katsumadain A 39 Alpinia katsumadai Hayata Zingiberaceae 0.59–1.05 (Os: 0.06–0.13 nM) n. g. n. g. CL 118
Flavonoids and related structure types
(2E)-4,6-dihydroxy-2-[(4-hydroxyphenyl) methylene]-3(2H)-benzofuranone 50 n. g. n. g. 25.6 (Os ac: 15 nM) 22.3 (Os ac: 3.2 nM) n. g. FL 142,147
(2E)-6-hydroxy-2-(phenylmethylene)-3(2H)-benzofuranone 51 n. g. n. g. 72.0 (Os ac: 15 nM) 73.3 (Os ac: 3.2 nM) n. g. FL 142,147
(2E)-6-hydroxy-2-[(4-hydroxyphenyl)methylene]-3(2H)-benzofuranone 52 n. g. n. g. 22.0 (Os ac: 15 nM) 22.1 (Os ac: 3.2 nM) n. g. FL 142,147
sulfuretin 53 n. g. n. g. 29.6 (Os ac: 15 nM) 27.7 (Os ac: 3.2 nM) n. g. FL 142,147
4′-O-methylochnaflavone 15 Ochna sp.; Lonicera japonica Thunb. Ochnaceae; Caprifoliaceae 2.01–3.54 (Os: 0.12–0.23 nM) n. g. n. g. CL 19
ginkgetin 13 Ginkgo biloba L.; Cephalotaxus harringtonia Knight ex J.Forbes Ginkgoaceae; Cephalotaxaceae 97.09a (MA: 32.57a μM) 17.26a (MA: 29.81a μM) n. g. n. g. 147,148
hinokiflavone 14 n. g. n. g. 77.63a (Os: 1.66 nM) n. g. n. g. n. g. 147
catechin 16 n. g. n. g. >100 (Os ac: 15 nM) >100 (Os ac: 3.2 nM) n. g. FL 142
epicatechin 17 Gouania obtusifolia Vent. ex Brongn. Rhamnaceae >100 (Os ac: 15 nM); 5.49 (Neu5Ac2en: 44.47 μM) >100 (Os ac: 3.2 nM) n. g. FL 142,149
gallocatechin 18 Gouania obtusifolia Vent. ex Brongn. Rhamnaceae 10.22 (Neu5Ac2en: 44.47 μM) n. g. n. g. FL 149
(E)-4,2′,4′-trihydroxy-6′-methoxy-3′,5′-dimethylchalcone 19 Cleistocalyx operculatus (Roxb.) Merr. & L.M.Perry Myrtaceae 3.31–20.45 (Os: 12.29–95.22 nM) n. g. 18.57 (Os: 10.34 nM) FL 150
2,2′,4′-trihydroxy-6′-methoxy-3′,5′-dimethylchalcone 20 Cleistocalyx operculatus (Roxb.) Merr. & L.M.Perry Myrtaceae 2.55–28.12 (Os: 12.29–95.22 nM) n. g. 23.12 (Os: 10.34 nM) FL 150
2′,4′-dihydroxy-3′-methyl-6′-methoxychalcone 54 Cleistocalyx operculatus (Roxb.) Merr. & L.M.Perry Myrtaceae 26.02–93.77 (Os: 12.29–95.22 nM) n. g. 66.48 (Os: 10.34 nM) FL 150
2′,4′-dihydroxy-6′-methoxy-3′,5′-dimethylchalcone 55 Cleistocalyx operculatus (Roxb.) Merr. & L.M.Perry Myrtaceae 5.03–35.23 (Os: 12.29–95.22 nM) n. g. 21.74 (Os: 10.34 nM) FL 150
2′-methoxyisoliquiritigenin 56 Glycyrrhiza uralensis Fisch. ex DC.; Caesalpinia sappan L. Fabaceae 24.3b (Os: 1.59b nM); 54.02a (Os ac: 3.52a nM) 64.38a (Os ac: 1.65a nM) n. g. FL 143,144
5-prenylbutein 57 Glycyrrhiza inflata Batalin; Erythrina addisoniae Hutch. & Dalziel Fabaceae 76.01a (Os: 16.42a - 127.21a nM); 64.43a (Os: 127.21a nM) n. g. 60.14a (Os: 15.81a nM); 104.30a (Os: 15.81a nM) FL 145,151
abyssinone VI 58 Erythrina addisoniae Hutch. & Dalziel Fabaceae 70.23a (Os: 127.21a nM) n. g. 65.23a (Os: 15.81a nM) FL 145
echinatin 59 Glycyrrhiza inflata Batalin Fabaceae 8.18a - 21.46a (Os: 16.42a - 127.21a nM) n. g. 21.09a (Os: 15.81a nM) FL  
isoliquiritigenin 21 Glycyrrhiza inflata Batalin; Glycyrrhiza uralensis Fisch. ex DC. Fabaceae 13.35a - 32.82a (Os: 16.42a - 127.21a nM); 9.0b (Os: 1.59b nM) n. g. 37.81a (Os: 15.81a nM) FL 143,151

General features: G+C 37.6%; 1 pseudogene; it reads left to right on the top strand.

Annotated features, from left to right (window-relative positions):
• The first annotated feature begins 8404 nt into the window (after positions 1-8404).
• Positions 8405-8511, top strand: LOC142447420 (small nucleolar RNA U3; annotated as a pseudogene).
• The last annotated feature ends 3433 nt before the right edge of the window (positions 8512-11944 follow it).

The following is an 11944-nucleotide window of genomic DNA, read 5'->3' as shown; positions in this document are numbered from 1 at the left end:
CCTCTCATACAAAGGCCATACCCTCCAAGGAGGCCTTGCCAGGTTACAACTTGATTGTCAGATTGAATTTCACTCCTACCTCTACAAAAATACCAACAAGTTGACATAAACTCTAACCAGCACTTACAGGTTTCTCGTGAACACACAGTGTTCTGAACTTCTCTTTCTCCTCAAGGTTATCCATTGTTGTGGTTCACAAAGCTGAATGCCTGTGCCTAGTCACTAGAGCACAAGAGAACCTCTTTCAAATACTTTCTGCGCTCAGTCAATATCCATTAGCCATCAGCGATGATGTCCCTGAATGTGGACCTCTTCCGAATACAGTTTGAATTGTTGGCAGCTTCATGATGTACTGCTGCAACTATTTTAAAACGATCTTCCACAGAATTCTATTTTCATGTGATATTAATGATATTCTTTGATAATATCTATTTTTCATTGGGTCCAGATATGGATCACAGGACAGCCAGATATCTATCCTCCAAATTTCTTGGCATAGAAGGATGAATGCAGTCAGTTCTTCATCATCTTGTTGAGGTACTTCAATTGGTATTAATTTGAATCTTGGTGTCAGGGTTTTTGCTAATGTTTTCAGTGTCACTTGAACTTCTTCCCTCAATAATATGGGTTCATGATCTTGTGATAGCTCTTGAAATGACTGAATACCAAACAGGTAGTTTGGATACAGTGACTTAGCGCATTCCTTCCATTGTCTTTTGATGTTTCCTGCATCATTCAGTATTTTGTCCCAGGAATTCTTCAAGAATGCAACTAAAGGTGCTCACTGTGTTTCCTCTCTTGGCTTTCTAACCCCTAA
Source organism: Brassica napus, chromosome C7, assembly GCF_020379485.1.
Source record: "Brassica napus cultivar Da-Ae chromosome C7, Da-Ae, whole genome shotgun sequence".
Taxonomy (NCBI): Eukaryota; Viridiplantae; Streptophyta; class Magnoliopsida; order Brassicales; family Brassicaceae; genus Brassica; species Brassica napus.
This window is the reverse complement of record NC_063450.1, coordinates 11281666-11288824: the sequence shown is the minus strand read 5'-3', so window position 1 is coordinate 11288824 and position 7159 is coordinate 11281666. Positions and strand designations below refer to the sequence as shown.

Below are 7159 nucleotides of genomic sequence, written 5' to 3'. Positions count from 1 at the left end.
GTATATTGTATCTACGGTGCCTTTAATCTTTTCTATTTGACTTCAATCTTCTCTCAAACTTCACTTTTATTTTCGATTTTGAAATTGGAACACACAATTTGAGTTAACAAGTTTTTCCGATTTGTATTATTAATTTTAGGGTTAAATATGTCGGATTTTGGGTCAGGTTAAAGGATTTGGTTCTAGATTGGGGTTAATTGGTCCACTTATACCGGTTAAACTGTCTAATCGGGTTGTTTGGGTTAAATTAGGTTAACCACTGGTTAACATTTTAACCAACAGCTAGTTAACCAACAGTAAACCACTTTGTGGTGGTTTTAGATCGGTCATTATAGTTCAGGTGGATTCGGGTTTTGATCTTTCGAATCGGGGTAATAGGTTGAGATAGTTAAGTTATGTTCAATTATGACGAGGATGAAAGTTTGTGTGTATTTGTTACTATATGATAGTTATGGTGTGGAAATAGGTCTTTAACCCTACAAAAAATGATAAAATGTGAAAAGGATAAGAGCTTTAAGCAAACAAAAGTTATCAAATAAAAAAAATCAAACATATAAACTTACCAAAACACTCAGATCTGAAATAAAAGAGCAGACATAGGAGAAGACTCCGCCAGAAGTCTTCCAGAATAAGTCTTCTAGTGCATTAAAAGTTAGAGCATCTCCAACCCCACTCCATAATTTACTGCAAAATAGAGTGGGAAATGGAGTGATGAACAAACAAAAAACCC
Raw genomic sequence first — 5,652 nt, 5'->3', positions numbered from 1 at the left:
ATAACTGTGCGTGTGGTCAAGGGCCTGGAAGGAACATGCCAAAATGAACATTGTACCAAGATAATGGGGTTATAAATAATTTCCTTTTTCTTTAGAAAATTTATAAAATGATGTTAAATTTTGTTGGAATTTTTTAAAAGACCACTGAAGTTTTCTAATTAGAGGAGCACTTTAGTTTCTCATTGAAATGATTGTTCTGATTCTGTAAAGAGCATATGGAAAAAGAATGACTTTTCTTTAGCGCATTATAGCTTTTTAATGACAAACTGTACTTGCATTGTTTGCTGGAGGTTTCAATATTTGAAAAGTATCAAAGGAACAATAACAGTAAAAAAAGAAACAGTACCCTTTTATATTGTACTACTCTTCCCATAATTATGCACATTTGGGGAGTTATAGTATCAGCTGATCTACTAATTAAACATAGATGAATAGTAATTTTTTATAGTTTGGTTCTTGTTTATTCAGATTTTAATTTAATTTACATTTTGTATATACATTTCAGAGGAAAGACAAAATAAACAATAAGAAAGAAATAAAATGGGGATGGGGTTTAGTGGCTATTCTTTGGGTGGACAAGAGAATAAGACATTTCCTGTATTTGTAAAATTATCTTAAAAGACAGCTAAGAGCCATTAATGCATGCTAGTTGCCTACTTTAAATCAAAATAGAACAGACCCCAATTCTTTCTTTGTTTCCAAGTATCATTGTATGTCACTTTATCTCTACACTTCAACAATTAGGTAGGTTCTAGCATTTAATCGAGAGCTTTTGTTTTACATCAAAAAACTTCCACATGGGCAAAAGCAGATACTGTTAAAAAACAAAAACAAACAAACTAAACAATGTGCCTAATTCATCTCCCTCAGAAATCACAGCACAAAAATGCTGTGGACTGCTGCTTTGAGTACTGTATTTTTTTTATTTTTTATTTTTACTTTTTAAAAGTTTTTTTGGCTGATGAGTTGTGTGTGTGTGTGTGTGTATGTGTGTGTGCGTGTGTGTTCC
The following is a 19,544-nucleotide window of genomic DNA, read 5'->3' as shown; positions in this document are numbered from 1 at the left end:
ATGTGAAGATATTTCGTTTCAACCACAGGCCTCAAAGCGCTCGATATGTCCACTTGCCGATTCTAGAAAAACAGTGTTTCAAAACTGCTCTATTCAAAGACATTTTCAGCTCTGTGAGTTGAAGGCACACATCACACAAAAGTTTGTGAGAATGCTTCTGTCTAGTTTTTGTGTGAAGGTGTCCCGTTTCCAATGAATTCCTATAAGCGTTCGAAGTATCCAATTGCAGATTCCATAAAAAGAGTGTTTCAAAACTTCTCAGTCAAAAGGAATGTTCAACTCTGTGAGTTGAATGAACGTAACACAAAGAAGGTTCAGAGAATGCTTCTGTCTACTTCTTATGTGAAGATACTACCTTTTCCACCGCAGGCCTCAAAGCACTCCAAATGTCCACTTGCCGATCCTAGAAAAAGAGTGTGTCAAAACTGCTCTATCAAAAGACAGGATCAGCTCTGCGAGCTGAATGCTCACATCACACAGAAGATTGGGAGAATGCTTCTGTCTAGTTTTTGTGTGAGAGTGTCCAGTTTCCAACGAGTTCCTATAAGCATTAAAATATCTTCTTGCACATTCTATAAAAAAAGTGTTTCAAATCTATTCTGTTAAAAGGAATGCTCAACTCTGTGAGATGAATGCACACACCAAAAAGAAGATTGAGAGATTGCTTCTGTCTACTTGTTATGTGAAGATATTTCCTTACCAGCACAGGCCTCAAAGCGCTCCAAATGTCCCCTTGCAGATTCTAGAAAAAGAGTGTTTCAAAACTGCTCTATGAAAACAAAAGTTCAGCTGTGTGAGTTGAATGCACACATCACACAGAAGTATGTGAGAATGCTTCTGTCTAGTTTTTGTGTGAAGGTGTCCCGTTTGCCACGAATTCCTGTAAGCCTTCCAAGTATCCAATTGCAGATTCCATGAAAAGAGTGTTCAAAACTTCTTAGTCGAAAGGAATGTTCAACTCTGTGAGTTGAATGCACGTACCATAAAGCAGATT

isoliquiritin 60 Glycyrrhiza uralensis Fisch. ex DC. Fabaceae 124.0b (Os: 1.59b nM) n. g. n. g. FL 143
isoliquiritin apioside 61 Glycyrrhiza uralensis Fisch. ex DC. Fabaceae 12.9b (Os: 1.59b nM) n. g. n. g. FL 143
kanzonol C 62 Glycyrrhiza inflata Batalin Fabaceae 192.06a (Os: 16.42a - 127.21a nM) n. g. 134.93a (Os: 15.81a nM) FL  
licoagrochalcone A 63 Glycyrrhiza inflata Batalin; Erythrina addisoniae Hutch. & Dalziel Fabaceae 159.05a (Os: 16.42a - 127.21a nM); 66.31a (Os: 127.21a nM) n. g. 175.48a (Os: 15.81a nM); 61.75a (Os: 15.81a nM) FL 145,151
licochalcone A 64 Glycyrrhiza inflata Batalin Fabaceae 12.41a - 56.41a (Os: 16.42a - 127.21a nM) n. g. 53.13a (Os: 15.81a nM) FL  
licochalcone D 65 Glycyrrhiza inflata Batalin Fabaceae 80.76a (Os: 16.42a - 127.21a nM) n. g. 99.35a (Os: 15.81a nM) FL  
licochalcone F 66 Glycyrrhiza inflata Batalin Fabaceae 106.32a (Os: 16.42a - 127.21a nM) n. g. 118.82a (Os: 15.81a nM) FL  
sappanchalcone 67 Caesalpinia sappan L. Fabaceae 49.95a (Os ac: 3.52a nM) 74.05a (Os ac: 1.65a nM) n. g. FL 144
(2S)-2,7-dihydroxy-5-methoxy-6,8-dimethylflavanone 68 Cleistocalyx operculatus (Roxb.) Merr. & L.M.Perry Myrtaceae 282.58 (Os: 95.22 nM) n. g. 284.78 (Os: 10.34 nM) FL 150
(2S)-5,7-dihydroxy-6,8-dimethylflavanone 69 Cleistocalyx operculatus (Roxb.) Merr. & L.M.Perry Myrtaceae 333.59 (Os: 95.22 nM) n. g. 319.12 (Os: 10.34 nM) FL 150
(2S)-5-hydroxy-7-methoxy-6,8-dimethylflavanone 70 Cleistocalyx operculatus (Roxb.) Merr. & L.M.Perry Myrtaceae >500 (Os: 95.22 nM) n. g. >500 (Os: 10.34 nM) FL 150
(2S)-6-formyl-8-methyl-7-O-methylpinocembrin 71 Cleistocalyx operculatus (Roxb.) Merr. & L.M.Perry Myrtaceae 268.59 (Os: 95.22 nM) n. g. 256.25 (Os: 10.34 nM) FL 150
(2S)-7-hydroxy-5-methoxy-8-methylflavanone 72 Cleistocalyx operculatus (Roxb.) Merr. & L.M.Perry Myrtaceae >500 (Os: 95.22 nM) n. g. >500 (Os: 10.34 nM) FL 150
(2S)-8-formyl-5-hydroxy-7-methoxy-6-methylflavanone 73 Cleistocalyx operculatus (Roxb.) Merr. & L.M.Perry Myrtaceae 289.94 (Os: 95.22 nM) n. g. 298.91 (Os: 10.34 nM) FL 150
(2S)-8-methylpinocembrin 74 Cleistocalyx operculatus (Roxb.) Merr. & L.M.Perry Myrtaceae >500 (Os: 95.22 nM) n. g. >500 (Os: 10.34 nM) FL 150
(S)-naringenin 75 n. g. n. g. >100 (Os ac: 15 nM) >100 (Os ac: 3.2 nM) n. g. FL 142
hesperidin 76 n. g. n. g. >100 (Os ac: 15 nM) >100 (Os ac: 3.2 nM) n. g. FL 142